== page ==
- One of the default settings you need to change if you’re using a Windows laptop is indexing while using battery power.
- Doing so can increase battery life if Windows indexing starts to run when it shouldn’t.
- Learn how to automatically prevent the indexing service from starting with a simple Local Group Policy change.
I’ve explained why gaming laptops have much worse battery life than ultraportables, but that doesn’t stop me from always trying to find ways to get more time out of a battery charge.
Most of the tweaks I’ve found involve changing default Windows behavior. It’s weird that I have to do it, as I believe some of these settings should have been disabled by default while the laptop runs on battery life.
Today we’re adding another one: preventing Windows indexing while the laptop runs on battery power.
Windows Indexing is not something new, as it dates back to Windows 7. The service is used for quickly searching files, folders, and apps on your computer. This service basically will index certain folder contents periodically, so you can quickly find things while you search in Windows.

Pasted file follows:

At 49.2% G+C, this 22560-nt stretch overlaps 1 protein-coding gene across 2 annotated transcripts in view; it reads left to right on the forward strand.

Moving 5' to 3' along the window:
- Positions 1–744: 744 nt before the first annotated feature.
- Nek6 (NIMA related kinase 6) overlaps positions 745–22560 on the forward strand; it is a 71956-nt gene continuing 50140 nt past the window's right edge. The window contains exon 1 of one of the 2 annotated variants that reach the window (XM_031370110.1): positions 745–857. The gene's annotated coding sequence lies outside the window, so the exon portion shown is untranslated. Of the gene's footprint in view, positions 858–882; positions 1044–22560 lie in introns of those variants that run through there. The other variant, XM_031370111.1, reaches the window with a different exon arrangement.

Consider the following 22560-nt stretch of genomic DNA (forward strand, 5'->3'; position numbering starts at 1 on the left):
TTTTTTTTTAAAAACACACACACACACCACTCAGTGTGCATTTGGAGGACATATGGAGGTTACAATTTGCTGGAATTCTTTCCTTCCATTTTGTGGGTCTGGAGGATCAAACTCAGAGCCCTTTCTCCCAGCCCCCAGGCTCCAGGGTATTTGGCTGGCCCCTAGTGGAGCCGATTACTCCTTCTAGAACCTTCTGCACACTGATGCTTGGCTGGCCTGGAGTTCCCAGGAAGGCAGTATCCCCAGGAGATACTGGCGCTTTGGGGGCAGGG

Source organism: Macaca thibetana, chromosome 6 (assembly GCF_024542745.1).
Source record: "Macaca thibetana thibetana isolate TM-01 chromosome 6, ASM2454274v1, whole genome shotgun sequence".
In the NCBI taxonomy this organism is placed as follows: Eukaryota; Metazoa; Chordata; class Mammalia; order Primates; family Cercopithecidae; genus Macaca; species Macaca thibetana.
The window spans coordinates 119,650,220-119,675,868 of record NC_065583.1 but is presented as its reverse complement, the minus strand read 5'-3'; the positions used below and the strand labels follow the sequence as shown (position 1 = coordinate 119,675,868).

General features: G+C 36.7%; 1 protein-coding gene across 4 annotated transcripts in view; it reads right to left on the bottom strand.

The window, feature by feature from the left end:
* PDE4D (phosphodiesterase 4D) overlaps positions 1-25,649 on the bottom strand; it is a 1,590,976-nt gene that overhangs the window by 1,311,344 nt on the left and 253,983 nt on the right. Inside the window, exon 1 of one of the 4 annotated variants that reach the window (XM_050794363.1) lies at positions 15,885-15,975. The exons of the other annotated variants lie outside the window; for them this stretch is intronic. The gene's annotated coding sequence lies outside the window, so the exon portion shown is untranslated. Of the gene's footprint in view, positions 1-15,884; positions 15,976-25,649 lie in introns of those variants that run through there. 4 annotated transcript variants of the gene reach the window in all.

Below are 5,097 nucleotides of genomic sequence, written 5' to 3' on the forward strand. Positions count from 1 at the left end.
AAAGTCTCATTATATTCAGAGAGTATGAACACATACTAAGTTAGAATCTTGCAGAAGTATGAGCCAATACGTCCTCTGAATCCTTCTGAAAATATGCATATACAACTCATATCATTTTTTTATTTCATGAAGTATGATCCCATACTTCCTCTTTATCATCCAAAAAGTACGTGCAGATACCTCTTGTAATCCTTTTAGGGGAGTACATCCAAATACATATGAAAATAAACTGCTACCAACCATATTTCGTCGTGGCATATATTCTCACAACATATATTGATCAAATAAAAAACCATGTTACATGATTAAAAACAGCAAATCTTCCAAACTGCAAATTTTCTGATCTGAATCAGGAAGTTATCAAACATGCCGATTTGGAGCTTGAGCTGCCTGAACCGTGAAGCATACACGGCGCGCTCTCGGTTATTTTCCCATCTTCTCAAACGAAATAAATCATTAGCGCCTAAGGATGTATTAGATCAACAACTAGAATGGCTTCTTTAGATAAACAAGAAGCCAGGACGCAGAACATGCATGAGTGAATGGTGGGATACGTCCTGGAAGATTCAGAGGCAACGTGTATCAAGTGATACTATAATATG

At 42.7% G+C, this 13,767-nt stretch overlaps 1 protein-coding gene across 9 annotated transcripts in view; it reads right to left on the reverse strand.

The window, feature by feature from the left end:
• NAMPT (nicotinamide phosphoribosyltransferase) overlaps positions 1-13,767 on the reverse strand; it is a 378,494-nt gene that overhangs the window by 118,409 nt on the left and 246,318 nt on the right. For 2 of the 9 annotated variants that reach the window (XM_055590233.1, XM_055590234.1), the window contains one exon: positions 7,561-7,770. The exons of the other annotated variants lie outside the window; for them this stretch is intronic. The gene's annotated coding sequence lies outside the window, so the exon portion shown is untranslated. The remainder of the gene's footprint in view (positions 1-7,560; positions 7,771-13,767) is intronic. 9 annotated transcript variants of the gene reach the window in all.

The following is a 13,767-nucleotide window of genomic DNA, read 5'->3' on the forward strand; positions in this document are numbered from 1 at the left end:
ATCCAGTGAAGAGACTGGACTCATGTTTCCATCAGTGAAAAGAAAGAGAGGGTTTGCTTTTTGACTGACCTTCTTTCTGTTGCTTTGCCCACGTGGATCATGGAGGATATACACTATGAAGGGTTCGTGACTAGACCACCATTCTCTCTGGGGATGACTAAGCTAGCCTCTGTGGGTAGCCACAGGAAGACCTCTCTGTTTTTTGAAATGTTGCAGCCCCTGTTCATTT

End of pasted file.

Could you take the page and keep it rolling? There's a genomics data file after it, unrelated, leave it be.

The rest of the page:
What seems odd to me is that Windows will start the indexing service seemingly at random, no matter if you’re running on battery power or from the wall.
This can cause large spikes in CPU usage, increased noise, and, of course, a significant drop in battery life. The impact is greater felt if you’ve added more files and folders to the default Windows index catalog.
Fortunately, this can be quickly fixed with a Local Group Policy change.
Stop Windows Indexing Service when the Laptop Runs on Battery Power
1. Click on the Start menu to open and type local group policy. Open the first result.
2. The Local Group Policy Editor will open with all left-side structures collapsed.
3. Navigate to the following sub-folder and click on the folder name:
Computer Configuration > Administrative Templates > Windows Components > Search
4. Scroll into the right panel and identify the policy called: Prevent indexing when running on battery power to conserve energy.
Double-click to open the policy settings.
5. By default the policy is set to Not Configured, which is the same as Disabled in our case.
In the top-left part of the pop-up window click on Enabled and confirm with either the OK or Cancel buttons.
You can just close the Local Group Policy Editor app at this point. There’s no need to restart your laptop for the policy to take effect.
And with this, you’ve not necessarily extended battery life but prevent Windows from killing your battery for no reason.
One small victory until the next battle my friends.